I’ve been neck-deep in motherhood of late, feeling at times as though it simply isn’t possible to do more than keep us all alive until the end of the day (with bonus points thrown in for clean dishes and washed – though not folded or put away – laundry). As such, I haven’t written much this summer. I haven’t journaled, I haven’t worked on my half-finished novel, I haven’t blogged.
I’m learning – I think – to be okay with this, to recognize the fits and spurts that fuel my creativity, to give myself the space and the grace to let things lie dormant for a bit.
And yet, even when the words aren’t flowing, I have this itch to record our days, to mark the small moments, to choose to be present. My days, while ordinary, are full of discovery. Of wonder. Of laughter. How could they not be, with an almost-one-year-old (how did that happen?) and a three-year-old as my constant companions?
My words aren’t flowing at the moment, but Katie has more than enough for the two of us. (When we’re at home, anyway. When we’re out in public, she’s too busy observing and introverting to have space for talking.) Her thoughts and observations are an apt commentary on our lives here, today, in July 2017. So, without further ado, I present Katie-Speak, Vol. 1.
After I turned down her offer to share her chips with me: “My tummy all full from lunch, but it say, ‘I want chips!'”
After dessert, when Jonathan encouraged her to take a drink of water: “No, honey. I no want wash taste of yummy cookie out of my mouth.” [Ed. note: “Honey” is a moniker given to her parents whenever she is explaining something, often offered with a tone of patient condescension.]
As we were eating couscous: “Hey Mama, why we call this stuff ‘goose poop’?
As I was making dessert, and sharing bits of crushed cookies with her:
K: I can have another one of those Mama?
Me: Not right now, sweetie. These are for later.
K: I can have one, Mama?
Me: What did I say, sweetheart?
K: I can have one cuz you love me, Mama?
On growing up/marriage:
“When I get married and Abby gets married, we wear rings. And I drive, and Abby sits in my seat. And I get my own food.” [Ed. note: highlights of marriage, according to this kid, appear to be driving and grocery shopping.]
“When you get married, then Jesus say, ‘OK. You all done now. Time for you to have kids. That what Jesus say.'”
On the perfect gift:
Me: What should we get for Daddy?
K: A doggy treat. [Ed. note: for her birthday, Katie got a large chocolate dog – a doggy treat – from her Aunt Fats.]
Me: Hmm. He might like that. What do you think Daddy likes to do?
K: He like blow bubbles with me … and play with Legos … and that about it.
Later, as we were driving into town, she saw a chicken coop.
K: Oh! I fink Daddy want a chicken! Yes. Daddy want a chicken, Mama. I ask him if I can hold it. Chickens like to be held, mom?
As she was making a card for Daddy, which she wouldn’t let me write on because she’d already done it: “It say, ‘Fank you for the bike cup and for giving it to me. And fank you for our friends coming over. And fank you for paints and our food. And fank you for our family.'”]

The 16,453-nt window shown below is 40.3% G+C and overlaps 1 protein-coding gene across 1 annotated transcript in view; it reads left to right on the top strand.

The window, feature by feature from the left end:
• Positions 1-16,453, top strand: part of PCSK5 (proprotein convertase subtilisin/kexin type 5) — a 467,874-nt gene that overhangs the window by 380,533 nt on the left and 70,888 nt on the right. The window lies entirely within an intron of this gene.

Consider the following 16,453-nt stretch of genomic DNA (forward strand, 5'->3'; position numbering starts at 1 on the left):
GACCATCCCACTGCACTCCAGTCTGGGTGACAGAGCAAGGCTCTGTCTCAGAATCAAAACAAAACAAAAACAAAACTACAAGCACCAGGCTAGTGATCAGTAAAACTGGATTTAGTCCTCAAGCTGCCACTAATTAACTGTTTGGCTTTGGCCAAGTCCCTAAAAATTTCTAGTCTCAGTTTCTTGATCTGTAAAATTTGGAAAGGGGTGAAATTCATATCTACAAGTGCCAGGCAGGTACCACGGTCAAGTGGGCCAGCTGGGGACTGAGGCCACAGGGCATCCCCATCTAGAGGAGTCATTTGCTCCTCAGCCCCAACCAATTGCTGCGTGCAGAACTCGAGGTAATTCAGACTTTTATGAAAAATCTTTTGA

As Jonathan leaves for work each morning, regardless of weather: “I love you, Dad, and drive safe in the rain!”
After I kiss her goodnight: “I love you, ham!” [Ed. note: this started a few months back, after she heard us refer to her as a ham, and has been repeated every night since then without fail.]
After recovering from reaching into an interesting looking tube and being stung by a wasp:
“Maybe they scared of me. Maybe they having party and they say, ‘Oh no, Katie, please no come our party!'”
About how she spends her time:
“I play in my room with all my friends and ‘lations for days and days and nights and nights.” [Ed. note: can you tell we’ve been reading Pooh-bear books around here?]
On nap time:
“Ok. You go put Abby in her bed, and I go in my room and lock the door and hide behind the tre-ill [treadmill], and you come in and say, ‘Oh! How this door lock?’ and then say, ‘Oh, where Katie could be?’ Ok, Mama?” [Ed note: These instructions are given every day.]
Me: When Mommy or Daddy asks you to do something, you need to listen.
K: I don’t believe that.
Me: Why did you push your sister over?
K: Jesus make me do it.
Me: No, Jesus did not make you do it.
K: Um … Satan make me do it?
Finally, an interview, inspired by a similar conversation between her cousin Marie and Aunt Sarah:
What’s your favorite color?
“Umm. What your favorite color, Mom? …. I like purple.”
What’s your favorite song?
“I like ‘Joy to the World.’ And lots and lots and lots and LOTS of Christmas songs.”
What’s your favorite food?
“I like chicken.” [Ed note: she was eating chicken at the time. When asked earlier, the answer was grapes.]
What do you like to do?
“I like swim in the pool. That about it.”
What’s your favorite book?
“That hard question, Mama. I have fink what my favorite book … oh. I know. I like Llama Llama, Red Pajama In the Dark Without He Mama. That my favorite book.”
What do you want to be when you grow up?
“Um. I want be a daddy. Oh. And a llama.”
I’m writing a story about you and telling our friends about things you say and things you like to do. What should I say?
“I love to play with Legos and my chichen [kitchen] and I love to play outside. I like to … swim in the pool. Ok. That good.
Who is your best friend?
And, since nothing can top that, that is where we’ll leave you.